Chief Executive of the UK Sports Association, Tracey McCillen, challenges perceptions of people with intellectual disability in sport everyday. By using social media monitoring and engagement company, Meltwater, the UK Sports Association listens to critical topics on charity social media in real time. As soon as key stories break on disability sport, McCillen is alerted and can contact the relevant journalist to ensure the UK Sports Association remains at the core of the conversation.
Historically, athletes with intellectual disability have been outsiders in the Paralympic Games. This was illustrated in 1992, where they competed in a separate Games to athletes with physical disability. In 1996, they took part in the Paralympic Games, Atlanta, but on an exhibition basis only. Finally, they achieved full inclusion in the 2000 Games. But dreams were crushed after the scandal at the Sydney Games, when a story broke about 10 out of 12 members of the Spanish basketball squad were impersonators, pretending to be athletes with intellectual disability.
Genuine athletes with intellectual disability were not frauds, but the International Paralympics Committee’s (IPC) reaction was to penalise all athletes with intellectual disability. They announced a complete ban from the Paralympic Games.
The outcome for the genuine intellectually disabled athletes was disastrous and funding was dramatically cut. Athletes had to finance their own training and representation on the GB Team. In the face of uncertainty athletes wondered if they would ever compete at a Paralympics Games again?
Revolutionising Charity Social Media and Media Relations
As any charity knows, fundraising determines their existence. By using Meltwater to revolutionise the way charity the UKSA interacts with the media, they raised public awareness and were central to a fundamental change in worldwide policy.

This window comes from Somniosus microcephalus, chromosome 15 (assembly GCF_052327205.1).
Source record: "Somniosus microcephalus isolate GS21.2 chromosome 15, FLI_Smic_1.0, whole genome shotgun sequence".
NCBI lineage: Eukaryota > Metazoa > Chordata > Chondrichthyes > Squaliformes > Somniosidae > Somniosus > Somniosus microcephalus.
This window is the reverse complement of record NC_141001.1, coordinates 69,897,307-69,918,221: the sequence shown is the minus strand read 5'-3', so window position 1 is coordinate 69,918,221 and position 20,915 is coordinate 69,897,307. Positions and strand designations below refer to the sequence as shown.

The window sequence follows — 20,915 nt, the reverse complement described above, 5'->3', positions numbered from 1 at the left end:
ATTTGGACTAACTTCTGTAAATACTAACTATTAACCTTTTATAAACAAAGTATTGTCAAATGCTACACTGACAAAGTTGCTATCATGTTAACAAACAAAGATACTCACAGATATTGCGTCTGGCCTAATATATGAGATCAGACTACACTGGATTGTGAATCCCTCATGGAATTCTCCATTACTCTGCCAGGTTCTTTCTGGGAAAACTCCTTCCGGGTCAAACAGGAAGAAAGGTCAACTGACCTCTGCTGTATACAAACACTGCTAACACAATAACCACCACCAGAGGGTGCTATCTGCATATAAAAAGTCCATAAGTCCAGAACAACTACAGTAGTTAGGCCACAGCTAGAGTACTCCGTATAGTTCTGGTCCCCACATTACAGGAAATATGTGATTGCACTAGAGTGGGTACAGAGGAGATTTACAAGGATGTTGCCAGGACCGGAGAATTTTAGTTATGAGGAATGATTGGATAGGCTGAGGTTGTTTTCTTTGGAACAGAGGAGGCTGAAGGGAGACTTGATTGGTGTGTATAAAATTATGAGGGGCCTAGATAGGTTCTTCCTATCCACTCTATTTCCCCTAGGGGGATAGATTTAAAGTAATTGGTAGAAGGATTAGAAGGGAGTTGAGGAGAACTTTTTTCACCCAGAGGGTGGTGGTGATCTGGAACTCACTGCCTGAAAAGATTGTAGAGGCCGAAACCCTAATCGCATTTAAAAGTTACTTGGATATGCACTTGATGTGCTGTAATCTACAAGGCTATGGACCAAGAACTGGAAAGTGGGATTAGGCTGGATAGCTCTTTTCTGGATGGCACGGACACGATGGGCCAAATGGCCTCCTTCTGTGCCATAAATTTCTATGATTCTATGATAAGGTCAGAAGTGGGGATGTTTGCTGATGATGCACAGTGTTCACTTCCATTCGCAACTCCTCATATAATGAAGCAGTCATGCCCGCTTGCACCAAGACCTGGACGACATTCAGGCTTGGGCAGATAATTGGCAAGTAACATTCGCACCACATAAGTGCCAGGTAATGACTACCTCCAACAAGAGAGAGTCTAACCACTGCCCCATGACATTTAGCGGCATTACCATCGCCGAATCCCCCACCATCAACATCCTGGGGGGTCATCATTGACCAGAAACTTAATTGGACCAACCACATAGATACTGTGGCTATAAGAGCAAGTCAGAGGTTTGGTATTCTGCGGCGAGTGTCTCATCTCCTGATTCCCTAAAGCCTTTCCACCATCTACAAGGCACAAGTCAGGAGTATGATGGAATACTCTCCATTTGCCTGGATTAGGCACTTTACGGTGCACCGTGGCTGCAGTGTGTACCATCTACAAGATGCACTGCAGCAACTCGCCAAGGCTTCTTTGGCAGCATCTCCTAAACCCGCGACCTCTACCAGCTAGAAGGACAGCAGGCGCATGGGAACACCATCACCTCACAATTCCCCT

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Meltwater creates opportunities to boost our awareness. By tracking news about disability sport, we remain at the forefront of the conversation and continue to drive the objectives of the UKSA for the success of our athletes.” Tracey McCillen, Chief Executive, UK Sports Association
McCillen explains “Meltwater sent me article via social media about the inequalities of disabled and non-disabled people. Immediately, I reached out to the journalist and shed some light on the inequality of intellectual disability in sport.”
The result of this charity social media conversation was widespread coverage in Nationwide media. With it came public awareness and financial support. Critically, this culminated in the decision in 2009 to lift the ban on athletes with intellectual disability competing in the Paralympic Games. This meant that athletes were proudly able to compete in London 2012 Paralympic Games after a twelve year absence. Nine athletes from the UK competed in London as part of ParalympicsGB. This contributed towards the overall medal tally of one of the most successful Paralympic Games ever.
[customer_about title=”About UK Sports Association” content=”The UK Sports Association for People with Learning Disability (UKSA) was established in 1980 and promotes, facilitates and supports talented sports people with learning disability in the UK to train, compete and excel in national and international sport.
UKSA leads, implements and manages the eligibility and classification system for athletes with learning disability from the UK. UKSA is recognised by UK Sport, is a member of the British Paralympics Association and is the only official GB member of INAS (the International Sports Federation for Para-Athletes with Intellectual Disability), a member of IPC.
UKSA’s role is truly unique as it is the only organisation focusing on performance led, elite level sport for people with learning disability in the UK and has a truly UK wide remit.”]